Streamlining disclosure has been the ambition of the Disclosure Pilot Scheme since its launch in 2019. Running until 31st December 2022, it’s useful to remember that, at its core, the pilot was a response to an ever-expanding pool of potential and disclosable digital data capable of overwhelming legal practice, the consequent proportionality of costs, and a hopeful recognition that technology, particularly AI-powered technology, might assist. Consequently, AI-powered edisclosure tools have come under increasing scrutiny for what they can do to help lawyers fulfil their disclosure obligations. However, the equation that fuels the pilot is true regardless of the pilot — if data growth creates a problem, AI-powered technology can create a solution.
The great AI myth
There are far too many myths around the science and application of AI and machine learning (ML). But, knowing what makes AI great helps when it comes to understanding what AI can actually do. AI-powered edisclosure tools help lawyers find what they want and possibly more importantly, what they don’t want from vast oceans of data. For lawyers, the whole point of a truly great AI is to get more time back to do what you went to law school to do without spending so much time sifting through and analysing data. At DISCO our AI learns and adapts to our client's behaviour and decisions so as to reduce total time expenditure by an order of magnitude. Like all great AI systems built by experts, it helps you get to the truth faster and at scale.
AI-powered legal technology needs lawyers
The value of lawyers to the function of AI-powered technology is still dismissed as a sales pitch, a bit of marketing wizardry designed to conceal an all-powerful AI capable and intent on replacing lawyers. This doom-call for the legal profession in the advent of “robo-lawyers” is the easiest myth to debunk. The importance of lawyers to the legal process cannot be overstated, even an AI-informed legal process.
Without lawyers, even great AI-powered legal tools would lack the ability to do anything but the most mundane, process-driven tasks — and even then there would be no guarantee they’d do those well enough to justify continued use. Without expert input, operation and control, AI is little more than a series of checkboxes designed to take you in binary fashion from point A to point B — think chatbots designed to help resolve repeating, formulaic problems.
Automation empowers lawyers
Great AI in combination with the right workflows and human input can automate and accelerate data-intensive processes, particularly across activities relating to document review and disclosure. AI can transform critical, data-driven processes to create time efficiencies that let your teams focus on expert legal work. AI-prioritised reviews speed up the time to finding those critical few documents that make your case (maybe even that one silver bullet that search terms alone wouldn’t have surfaced). With the time pressures of modern legal practice, AI tools can create potentially game-changing time savings and analytics that can set you and your clients up for even greater success.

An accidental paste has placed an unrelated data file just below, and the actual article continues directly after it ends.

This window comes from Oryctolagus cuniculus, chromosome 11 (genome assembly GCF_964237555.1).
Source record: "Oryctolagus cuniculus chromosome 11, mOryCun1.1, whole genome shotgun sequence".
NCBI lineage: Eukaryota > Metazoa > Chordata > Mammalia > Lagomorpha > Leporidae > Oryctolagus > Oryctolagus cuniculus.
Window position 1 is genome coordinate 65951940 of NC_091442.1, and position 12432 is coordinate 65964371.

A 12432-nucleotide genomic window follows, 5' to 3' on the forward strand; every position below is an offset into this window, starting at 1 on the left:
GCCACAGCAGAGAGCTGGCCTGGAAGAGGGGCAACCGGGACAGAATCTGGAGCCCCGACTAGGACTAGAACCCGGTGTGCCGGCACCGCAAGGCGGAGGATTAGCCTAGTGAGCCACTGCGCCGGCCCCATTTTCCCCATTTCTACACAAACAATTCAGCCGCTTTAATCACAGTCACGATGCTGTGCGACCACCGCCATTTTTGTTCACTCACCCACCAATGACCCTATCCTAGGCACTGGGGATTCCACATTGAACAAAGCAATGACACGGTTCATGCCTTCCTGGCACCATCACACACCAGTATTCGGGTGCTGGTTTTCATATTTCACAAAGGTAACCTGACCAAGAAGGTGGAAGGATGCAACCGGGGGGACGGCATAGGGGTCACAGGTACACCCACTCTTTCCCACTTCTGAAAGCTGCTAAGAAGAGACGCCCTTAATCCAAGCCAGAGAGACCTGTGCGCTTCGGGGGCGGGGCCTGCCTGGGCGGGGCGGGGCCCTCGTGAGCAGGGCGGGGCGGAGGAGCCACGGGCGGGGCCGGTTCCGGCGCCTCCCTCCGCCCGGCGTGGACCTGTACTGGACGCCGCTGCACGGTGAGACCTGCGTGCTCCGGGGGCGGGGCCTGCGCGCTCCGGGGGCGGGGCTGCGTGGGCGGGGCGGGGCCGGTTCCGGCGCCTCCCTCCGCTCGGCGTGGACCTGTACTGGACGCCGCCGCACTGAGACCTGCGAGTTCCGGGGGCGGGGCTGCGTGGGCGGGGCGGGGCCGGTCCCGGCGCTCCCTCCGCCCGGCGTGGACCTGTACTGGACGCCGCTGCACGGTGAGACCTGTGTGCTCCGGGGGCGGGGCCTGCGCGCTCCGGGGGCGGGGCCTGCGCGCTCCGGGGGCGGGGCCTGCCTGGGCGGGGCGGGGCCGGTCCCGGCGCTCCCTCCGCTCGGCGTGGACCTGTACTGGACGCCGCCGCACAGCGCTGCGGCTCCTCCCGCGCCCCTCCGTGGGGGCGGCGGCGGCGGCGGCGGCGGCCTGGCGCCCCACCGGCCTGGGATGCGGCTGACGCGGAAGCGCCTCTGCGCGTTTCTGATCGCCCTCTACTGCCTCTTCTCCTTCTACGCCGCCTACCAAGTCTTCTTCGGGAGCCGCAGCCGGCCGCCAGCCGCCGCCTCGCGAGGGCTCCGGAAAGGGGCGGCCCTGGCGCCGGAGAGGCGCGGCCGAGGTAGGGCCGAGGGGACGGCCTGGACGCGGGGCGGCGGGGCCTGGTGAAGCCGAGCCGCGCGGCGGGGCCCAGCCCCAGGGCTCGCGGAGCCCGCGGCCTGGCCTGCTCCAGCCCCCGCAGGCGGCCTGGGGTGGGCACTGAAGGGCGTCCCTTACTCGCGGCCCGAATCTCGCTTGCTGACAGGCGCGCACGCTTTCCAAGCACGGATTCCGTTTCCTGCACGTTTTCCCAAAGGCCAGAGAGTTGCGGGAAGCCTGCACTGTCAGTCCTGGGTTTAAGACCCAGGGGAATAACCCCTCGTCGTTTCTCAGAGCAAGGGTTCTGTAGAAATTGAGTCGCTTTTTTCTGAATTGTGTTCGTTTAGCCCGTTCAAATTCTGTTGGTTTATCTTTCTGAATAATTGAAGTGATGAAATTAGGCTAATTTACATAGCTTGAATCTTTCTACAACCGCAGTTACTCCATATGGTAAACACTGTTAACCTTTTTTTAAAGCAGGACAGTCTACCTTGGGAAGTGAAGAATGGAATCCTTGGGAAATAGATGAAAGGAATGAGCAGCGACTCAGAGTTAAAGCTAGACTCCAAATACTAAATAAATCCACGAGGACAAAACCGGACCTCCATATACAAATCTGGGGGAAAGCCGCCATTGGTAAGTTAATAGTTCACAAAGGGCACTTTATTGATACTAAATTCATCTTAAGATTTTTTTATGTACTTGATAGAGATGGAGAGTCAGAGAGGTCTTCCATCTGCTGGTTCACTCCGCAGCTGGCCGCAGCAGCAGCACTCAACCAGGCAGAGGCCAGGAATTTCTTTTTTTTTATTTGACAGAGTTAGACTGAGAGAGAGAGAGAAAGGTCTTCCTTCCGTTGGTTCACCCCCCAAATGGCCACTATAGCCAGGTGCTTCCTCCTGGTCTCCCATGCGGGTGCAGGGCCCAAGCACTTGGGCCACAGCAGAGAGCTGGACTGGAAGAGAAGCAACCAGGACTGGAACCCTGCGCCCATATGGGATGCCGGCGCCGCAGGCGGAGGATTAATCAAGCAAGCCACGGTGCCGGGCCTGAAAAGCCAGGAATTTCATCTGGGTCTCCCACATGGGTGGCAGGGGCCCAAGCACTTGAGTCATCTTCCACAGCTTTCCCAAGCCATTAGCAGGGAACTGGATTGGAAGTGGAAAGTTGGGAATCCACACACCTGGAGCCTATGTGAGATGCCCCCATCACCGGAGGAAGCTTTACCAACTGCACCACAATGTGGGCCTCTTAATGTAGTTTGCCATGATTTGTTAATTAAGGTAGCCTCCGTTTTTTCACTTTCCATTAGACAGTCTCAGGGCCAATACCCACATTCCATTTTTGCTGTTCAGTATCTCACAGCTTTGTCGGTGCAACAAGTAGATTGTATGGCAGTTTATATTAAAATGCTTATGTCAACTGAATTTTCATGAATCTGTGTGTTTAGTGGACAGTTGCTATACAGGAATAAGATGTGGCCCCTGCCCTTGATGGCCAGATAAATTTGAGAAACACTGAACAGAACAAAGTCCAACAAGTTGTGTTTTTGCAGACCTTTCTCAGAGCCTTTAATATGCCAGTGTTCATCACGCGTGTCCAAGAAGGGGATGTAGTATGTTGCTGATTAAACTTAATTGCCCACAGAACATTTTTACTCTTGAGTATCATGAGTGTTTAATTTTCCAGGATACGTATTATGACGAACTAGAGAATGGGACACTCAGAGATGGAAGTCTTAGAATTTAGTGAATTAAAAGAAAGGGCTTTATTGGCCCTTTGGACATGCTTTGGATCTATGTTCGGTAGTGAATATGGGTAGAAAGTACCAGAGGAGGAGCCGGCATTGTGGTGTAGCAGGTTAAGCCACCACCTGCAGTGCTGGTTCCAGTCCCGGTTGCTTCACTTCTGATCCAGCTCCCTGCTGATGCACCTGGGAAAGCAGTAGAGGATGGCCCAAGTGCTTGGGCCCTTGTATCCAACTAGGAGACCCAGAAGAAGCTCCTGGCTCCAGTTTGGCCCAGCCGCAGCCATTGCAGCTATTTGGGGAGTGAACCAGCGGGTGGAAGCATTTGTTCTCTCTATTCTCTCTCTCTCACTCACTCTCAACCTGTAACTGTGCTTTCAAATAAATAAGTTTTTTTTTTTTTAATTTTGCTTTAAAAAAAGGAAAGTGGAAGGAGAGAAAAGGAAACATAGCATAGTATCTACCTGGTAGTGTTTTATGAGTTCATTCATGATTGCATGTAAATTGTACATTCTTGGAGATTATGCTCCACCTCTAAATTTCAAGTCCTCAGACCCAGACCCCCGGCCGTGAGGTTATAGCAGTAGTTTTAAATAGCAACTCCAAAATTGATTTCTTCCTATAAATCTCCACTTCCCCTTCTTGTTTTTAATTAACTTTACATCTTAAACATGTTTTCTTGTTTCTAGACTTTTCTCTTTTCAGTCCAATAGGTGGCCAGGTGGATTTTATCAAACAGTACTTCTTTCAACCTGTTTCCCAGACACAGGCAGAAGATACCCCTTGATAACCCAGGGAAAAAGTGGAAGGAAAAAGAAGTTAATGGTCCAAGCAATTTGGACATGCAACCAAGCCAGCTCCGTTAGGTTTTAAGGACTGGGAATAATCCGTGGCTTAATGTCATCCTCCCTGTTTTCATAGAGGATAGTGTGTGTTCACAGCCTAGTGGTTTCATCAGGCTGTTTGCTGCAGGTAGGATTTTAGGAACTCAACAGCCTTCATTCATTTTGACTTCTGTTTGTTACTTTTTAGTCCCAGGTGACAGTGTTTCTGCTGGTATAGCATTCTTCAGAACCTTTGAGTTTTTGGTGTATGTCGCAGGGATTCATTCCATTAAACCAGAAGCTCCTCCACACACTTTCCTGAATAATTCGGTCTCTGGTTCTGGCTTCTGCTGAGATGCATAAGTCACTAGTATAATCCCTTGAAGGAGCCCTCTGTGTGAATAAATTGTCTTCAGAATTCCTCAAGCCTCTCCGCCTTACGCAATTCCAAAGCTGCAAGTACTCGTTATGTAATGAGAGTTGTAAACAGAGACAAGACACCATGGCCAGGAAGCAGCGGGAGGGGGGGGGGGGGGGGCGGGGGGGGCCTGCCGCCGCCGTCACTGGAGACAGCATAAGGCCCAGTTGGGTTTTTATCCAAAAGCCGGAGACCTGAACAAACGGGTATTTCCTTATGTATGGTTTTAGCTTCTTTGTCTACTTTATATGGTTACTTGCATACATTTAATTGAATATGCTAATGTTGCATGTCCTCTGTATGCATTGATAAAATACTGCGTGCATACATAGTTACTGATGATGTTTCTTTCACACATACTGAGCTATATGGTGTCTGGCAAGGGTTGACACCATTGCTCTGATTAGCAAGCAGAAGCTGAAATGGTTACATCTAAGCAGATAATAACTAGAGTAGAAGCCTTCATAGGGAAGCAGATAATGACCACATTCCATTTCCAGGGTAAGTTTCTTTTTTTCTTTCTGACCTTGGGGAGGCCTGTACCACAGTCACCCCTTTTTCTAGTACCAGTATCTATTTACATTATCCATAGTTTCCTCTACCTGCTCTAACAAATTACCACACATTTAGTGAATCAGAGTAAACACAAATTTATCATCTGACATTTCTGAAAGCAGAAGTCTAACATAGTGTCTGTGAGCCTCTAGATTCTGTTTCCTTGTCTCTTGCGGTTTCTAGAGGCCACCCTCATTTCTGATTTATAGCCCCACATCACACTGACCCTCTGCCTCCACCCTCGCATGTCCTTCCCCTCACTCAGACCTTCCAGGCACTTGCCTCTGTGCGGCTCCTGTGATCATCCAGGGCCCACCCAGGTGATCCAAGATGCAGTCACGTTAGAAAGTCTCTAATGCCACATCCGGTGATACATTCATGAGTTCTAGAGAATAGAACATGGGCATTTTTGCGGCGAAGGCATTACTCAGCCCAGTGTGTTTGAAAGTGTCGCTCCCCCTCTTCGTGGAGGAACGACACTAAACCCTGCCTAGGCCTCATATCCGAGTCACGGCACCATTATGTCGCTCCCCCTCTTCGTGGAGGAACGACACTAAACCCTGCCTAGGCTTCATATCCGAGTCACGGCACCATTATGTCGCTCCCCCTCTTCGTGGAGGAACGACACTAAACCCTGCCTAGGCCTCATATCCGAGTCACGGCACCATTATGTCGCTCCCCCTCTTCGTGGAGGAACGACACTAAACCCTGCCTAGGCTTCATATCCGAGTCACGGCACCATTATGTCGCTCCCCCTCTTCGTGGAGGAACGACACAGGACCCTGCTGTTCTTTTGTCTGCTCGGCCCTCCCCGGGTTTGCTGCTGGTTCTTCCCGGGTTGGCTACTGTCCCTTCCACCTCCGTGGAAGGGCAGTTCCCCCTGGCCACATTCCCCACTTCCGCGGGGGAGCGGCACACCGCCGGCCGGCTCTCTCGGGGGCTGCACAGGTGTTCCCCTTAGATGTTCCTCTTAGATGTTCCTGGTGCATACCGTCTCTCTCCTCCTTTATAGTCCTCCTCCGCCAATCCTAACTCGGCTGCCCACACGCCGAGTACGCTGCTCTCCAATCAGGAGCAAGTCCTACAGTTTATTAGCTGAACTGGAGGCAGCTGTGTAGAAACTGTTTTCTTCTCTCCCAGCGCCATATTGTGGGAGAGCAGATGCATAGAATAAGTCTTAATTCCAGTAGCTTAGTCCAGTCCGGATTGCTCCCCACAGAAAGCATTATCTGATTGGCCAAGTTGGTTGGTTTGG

If that sounds like AI-hype or another AI myth, it’s not. If there’s one thing AI-powered tools can do, it’s analyse and process at scale. AI has helped law firms around the globe transform their review and disclosure timetables and budgets with methodologies that have stood up in court and trained lawyers in systems that have delighted their clients.
Not all AI was created equal
It’s important to dispel the myth that all AI is the same and that all AI-powered solutions can make the same level of positive impact. Great AI-powered tools don’t stop at the implementation of strong machine learning, they are designed to take advantage of AI as easily as possible — think intuitive dashboards, visual analytics, easy enablement, engaging training, and robust support. They’ll facilitate matter oversight and complete process transparency with deliberate and definite security. They’ll have thought about repeatability and provide AI that can be used in multiple cases across similar case types or clients, which will allow your firm to leverage the knowledge and insights gained from previous disclosure projects and deploy them in forthcoming work. Rather than reinventing the wheel every time, lawyers will be able to make use of their unique business insight to provide clients with better value and service.
Innovate with confidence
The case for transforming your key practices with AI-driven legal technology is strong. However, we also understand that change can feel risky, especially when we talk about data and the cloud. Not all clients are at the same point of the innovation journey and the prospect of new technology can raise questions or concerns especially in light of increasingly strict global privacy regulations. The solution? Ask your vendor and ensure they apply and enforce the necessary degree of security protocols that give you total confidence. DISCO Ediscovery, for example, lives on Amazon Web Services (AWS). This allows firms to take full advantage of the stringent security provided by AWS — one of the world’s leading technology companies, whose primary value proposition is centred around security — in addition to the security provided by DISCO validated by industry-leading third-party certifications to further protect clients’ data.
There’s a lot of information about AI in the context of legal practice — not all of it helpful. Accordingly, consider the following when considering whether to believe the myths or believe the hype.
Great AI-powered legal technology can:
- help lawyers perform and exceed client and business expectations by overhauling disclosure and document review processes and analysing vast quantities of data
- can create more opportunities for teams to perform value-add work — the work they trained for; and
- secure data, no matter where or when ingested.